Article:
Heat in Breaker Box

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  #1  
Old 08-11-02, 09:22 PM
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Phonetek
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Heat in Breaker Box

I notices while working in my basement near my breaker box that my breaker box was warm. I opened the door on it and there was a few breakers were extremely warm. They didn't burn my fingers or anything but I was a bit shocked (no pun intended) at the amount of heat they were putting out. They seem to be like this constantly as I have been checking frequently. At these times I don't notice that too many things in the house are running. It's the same during the day as they are at night with more things running. I can't imagine this is a normal function of the breaker box. I also would like to add that the breakers have yet to trip for any reason. If this is a potential problem and you have suggestions let me know. Thanks!!
 
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  #2  
Old 08-11-02, 09:31 PM
A
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Re:

First check the beaker terminals and see if the screws are not loose. Then remove the beakers and look at where they stab into their spades and look for burning or discoloration, also check the breaker box for discoloration or bluing. if nothing is seen check the load on them with a amp meter.
let us know what you find.
 
  #3  
Old 08-11-02, 09:37 PM
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Captain Avenger
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Before I can answer you logically, I need to know a few things:

What size electrical service do you have?

Is it 100 amp? Or 200 amp? Or something in between?

(You can tell by looking at the main breaker).



First tell me that and please post back. Do this observation check first.


Captain A.
 
  #4  
Old 08-11-02, 10:00 PM
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Phonetek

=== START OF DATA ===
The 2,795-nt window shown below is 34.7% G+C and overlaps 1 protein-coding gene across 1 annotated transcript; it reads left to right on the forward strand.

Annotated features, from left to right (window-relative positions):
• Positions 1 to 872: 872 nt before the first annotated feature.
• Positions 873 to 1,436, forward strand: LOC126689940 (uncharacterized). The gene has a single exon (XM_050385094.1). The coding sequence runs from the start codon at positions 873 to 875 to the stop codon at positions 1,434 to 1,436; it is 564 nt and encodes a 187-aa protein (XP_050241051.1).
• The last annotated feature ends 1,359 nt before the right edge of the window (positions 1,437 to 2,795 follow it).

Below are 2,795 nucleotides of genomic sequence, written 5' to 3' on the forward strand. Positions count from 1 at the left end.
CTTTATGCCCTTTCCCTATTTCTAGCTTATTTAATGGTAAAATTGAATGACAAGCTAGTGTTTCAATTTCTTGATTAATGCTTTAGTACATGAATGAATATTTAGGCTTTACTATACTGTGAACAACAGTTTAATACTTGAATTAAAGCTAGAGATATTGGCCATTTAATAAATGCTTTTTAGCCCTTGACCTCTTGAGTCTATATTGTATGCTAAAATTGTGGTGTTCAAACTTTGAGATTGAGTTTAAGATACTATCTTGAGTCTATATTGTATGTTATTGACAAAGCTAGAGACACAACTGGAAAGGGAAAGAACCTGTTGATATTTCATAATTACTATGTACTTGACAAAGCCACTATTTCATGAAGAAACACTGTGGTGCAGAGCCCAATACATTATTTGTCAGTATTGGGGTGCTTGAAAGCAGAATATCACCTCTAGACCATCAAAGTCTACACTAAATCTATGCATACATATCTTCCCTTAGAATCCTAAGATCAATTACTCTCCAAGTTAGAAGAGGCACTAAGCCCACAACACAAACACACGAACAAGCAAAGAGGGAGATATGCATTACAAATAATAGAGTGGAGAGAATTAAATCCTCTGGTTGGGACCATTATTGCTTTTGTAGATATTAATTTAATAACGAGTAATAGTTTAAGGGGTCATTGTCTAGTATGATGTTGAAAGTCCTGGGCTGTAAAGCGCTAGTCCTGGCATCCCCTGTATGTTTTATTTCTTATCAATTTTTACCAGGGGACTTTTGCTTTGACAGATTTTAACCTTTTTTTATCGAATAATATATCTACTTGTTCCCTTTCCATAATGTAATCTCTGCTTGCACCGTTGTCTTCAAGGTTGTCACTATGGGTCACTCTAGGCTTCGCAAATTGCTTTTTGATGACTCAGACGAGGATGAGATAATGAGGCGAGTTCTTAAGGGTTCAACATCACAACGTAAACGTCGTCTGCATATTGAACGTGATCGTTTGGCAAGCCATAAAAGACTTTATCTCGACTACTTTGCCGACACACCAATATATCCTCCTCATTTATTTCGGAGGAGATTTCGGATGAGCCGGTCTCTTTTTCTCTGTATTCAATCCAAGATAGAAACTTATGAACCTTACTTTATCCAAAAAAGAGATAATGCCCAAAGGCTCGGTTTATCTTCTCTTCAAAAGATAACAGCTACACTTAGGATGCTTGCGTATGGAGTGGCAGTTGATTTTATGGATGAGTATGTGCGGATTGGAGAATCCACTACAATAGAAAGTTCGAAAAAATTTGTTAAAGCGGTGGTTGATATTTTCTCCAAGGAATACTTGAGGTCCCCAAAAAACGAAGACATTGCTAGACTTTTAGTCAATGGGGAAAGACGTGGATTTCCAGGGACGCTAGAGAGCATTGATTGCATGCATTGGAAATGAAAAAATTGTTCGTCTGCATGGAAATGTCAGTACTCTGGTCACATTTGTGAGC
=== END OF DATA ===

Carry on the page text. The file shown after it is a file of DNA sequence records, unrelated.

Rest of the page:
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Well, the main breaker is 200amp but the drop from the meter is #3 cable instead of 2-3/0 like it should be so to answer your question the service coming from the power company is probably no more than 100amp but there is as I said 200amp main in the box. As far as finding anything loose, I have checked to make sure all the breakers are seated properly and that all wire connections are clean and tight. I notice the ground is not too great coming to the box as the pipe the drop comes into isn't clamped to the top of the box its just stuck threw the nockout. I can't imagine that is proper. I haven't pulled the breakers out to check for bluing but I would be willing to bet that it has happend since it don't take much heat to cause copper to blue. Hope this helps. Thanks for the very quick replies!
 
  #5  
Old 08-11-02, 11:42 PM
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Also just curious,, What brand of panel do you have?
 
  #6  
Old 08-12-02, 05:10 PM
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Sounds like someone changed from a 100 amp rated existing panel with 100 amp service conductors to a 200 amp rated panel without changing the service conductors to 200 amps.

Just to confirm what I said above is the conductors connecting to your 200 amp main breaker the size of your little finger or the size of your thumb approximately?

Let us know if you found any bluing or bubbling of insulation in that panel around the hot spot.

Also tell us if the hot spot is warm breakers or warm wires connecting to those breaker. You will have to take the panel cover off and touch the insulated part of the wires to feel for conductors heating. Be sure to check to see if those conductors connecting to your main breaker are heating also.

Then let us know what you find.

Wg
 
  #7  
Old 08-12-02, 08:17 PM
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Phonetek
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The panel is a Square D thank god but the breakers aren't the ones with the little window on them. I removed the cover and did not see any bluing on the breakers when I pulled them out. Also, the wire that feeds into it is the old sheeth that is cloth so bubbling wouldn't happen on it. It still seems soft and not dried and brittle but none the less the wires are warm as well. I notice that all of the breakers are like that as are the wires. Still baffled.
 
  #8  
Old 08-12-02, 08:50 PM
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Another curiosity question. Why wouldn you want the ones with the little windows on them?
 
  #9